Although 1998 saw a 25-year low in world oil prices, capitalexpenditures by major U.S. producers totaled $75.1 billion, thesecond highest level since 1974. Expenditures were up 21% from1997, according to data released by the Energy InformationAdministration (EIA) in “Performance Profiles of Major EnergyProducers 1998.”

Capital expenditures related to mergers and acquisitions, whichtotaled $20.7 billion in 1998, accounted for 57% of the growth inoutlays between 1997 and 1998. Oil and gas production was theprimary investment target among the majors’ lines of business.Capital expenditures for worldwide oil and gas production were$48.4 billion in 1998, up 30% from 1997 expenditures. The majorstended to push ahead with ongoing projects that have relativelylong lead times. For example, the number of development wellscompleted by the majors in Europe (almost all in the North Sea),hit a record high in 1998. Also, the search for new oil and gasfields continued as majors grew exploration expenditures in allregions except Europe.

The majors’ continued upswing in expenditures yielded eightbillion additional barrels of oil equivalent to worldwide oil andgas reserves in 1998, a record amount for the last 25 years.Excluding already discovered reserves gained through mergers andacquisitions, majors added 6.1 billion barrels of oil equivalentthrough the drill bit to worldwide oil and gas reserves, the thirdhighest level over the same period.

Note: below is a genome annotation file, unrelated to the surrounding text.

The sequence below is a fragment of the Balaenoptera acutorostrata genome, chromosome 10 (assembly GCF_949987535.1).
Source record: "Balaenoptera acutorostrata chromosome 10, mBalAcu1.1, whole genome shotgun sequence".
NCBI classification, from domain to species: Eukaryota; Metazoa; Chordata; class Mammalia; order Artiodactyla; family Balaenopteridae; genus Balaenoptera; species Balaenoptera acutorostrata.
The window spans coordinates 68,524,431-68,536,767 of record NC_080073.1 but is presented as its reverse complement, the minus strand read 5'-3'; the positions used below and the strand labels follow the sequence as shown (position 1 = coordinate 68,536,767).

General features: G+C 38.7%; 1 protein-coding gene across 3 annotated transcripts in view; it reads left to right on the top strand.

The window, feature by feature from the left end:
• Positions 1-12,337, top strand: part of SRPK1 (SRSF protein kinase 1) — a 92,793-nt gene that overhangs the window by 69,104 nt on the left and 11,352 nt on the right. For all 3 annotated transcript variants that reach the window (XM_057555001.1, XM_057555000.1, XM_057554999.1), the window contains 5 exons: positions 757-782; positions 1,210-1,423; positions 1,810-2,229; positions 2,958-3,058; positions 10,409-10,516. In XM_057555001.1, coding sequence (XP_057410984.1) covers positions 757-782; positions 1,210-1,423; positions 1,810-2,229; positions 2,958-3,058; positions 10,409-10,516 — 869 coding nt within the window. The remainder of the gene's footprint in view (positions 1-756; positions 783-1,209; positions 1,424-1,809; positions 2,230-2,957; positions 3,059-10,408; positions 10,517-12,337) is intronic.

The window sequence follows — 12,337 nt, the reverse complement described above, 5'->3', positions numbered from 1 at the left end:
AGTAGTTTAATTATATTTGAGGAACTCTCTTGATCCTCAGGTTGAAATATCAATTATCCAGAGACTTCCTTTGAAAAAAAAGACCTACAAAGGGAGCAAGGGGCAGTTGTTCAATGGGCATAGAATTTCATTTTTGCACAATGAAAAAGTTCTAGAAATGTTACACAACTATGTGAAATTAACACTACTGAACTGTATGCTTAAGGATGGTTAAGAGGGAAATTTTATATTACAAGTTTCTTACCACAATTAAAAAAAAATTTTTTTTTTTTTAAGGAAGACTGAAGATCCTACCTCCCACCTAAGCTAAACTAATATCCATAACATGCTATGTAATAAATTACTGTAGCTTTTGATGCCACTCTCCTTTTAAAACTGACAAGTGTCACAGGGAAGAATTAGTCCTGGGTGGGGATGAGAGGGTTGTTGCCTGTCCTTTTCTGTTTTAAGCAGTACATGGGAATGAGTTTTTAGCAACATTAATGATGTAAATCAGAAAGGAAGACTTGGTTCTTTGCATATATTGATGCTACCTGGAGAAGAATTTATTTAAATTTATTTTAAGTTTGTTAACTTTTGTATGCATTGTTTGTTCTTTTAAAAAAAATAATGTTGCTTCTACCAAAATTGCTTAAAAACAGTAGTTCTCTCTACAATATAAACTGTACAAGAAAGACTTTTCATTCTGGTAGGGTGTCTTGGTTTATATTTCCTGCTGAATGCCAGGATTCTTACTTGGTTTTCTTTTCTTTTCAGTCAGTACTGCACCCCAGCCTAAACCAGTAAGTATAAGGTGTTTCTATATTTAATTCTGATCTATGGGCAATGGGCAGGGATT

However, the 1998 collapse in oil prices had a devastatingeffect on majors’ cash flow and bottom-line financial results.Total net income was down 61% from 1997’s all-time record, and cashflow generated by operations was at the lowest level since the lastoil price collapse in 1986.

Majors’ capital expenditures exceeded cash flow by 56% in 1998.This disparity was highly unusual for this group as capitalexpenditures have generally been less than cash flow, averaging 14%less. They closed the financing gap by increasing debt, selling arecord amount of producing assets, cutting dividends and stockrepurchases, and drawing down cash balances by more than $4billion. The adjustments ran counter to programs of debt reductionand increased pay-outs to shareholders in the 1990’s. Repairs tobalance sheet damage could include cutbacks in capital expendituresdespite the sharp turnaround in world oil prices. Finding costswere up 18% or nearly $1 per barrel in 1998.

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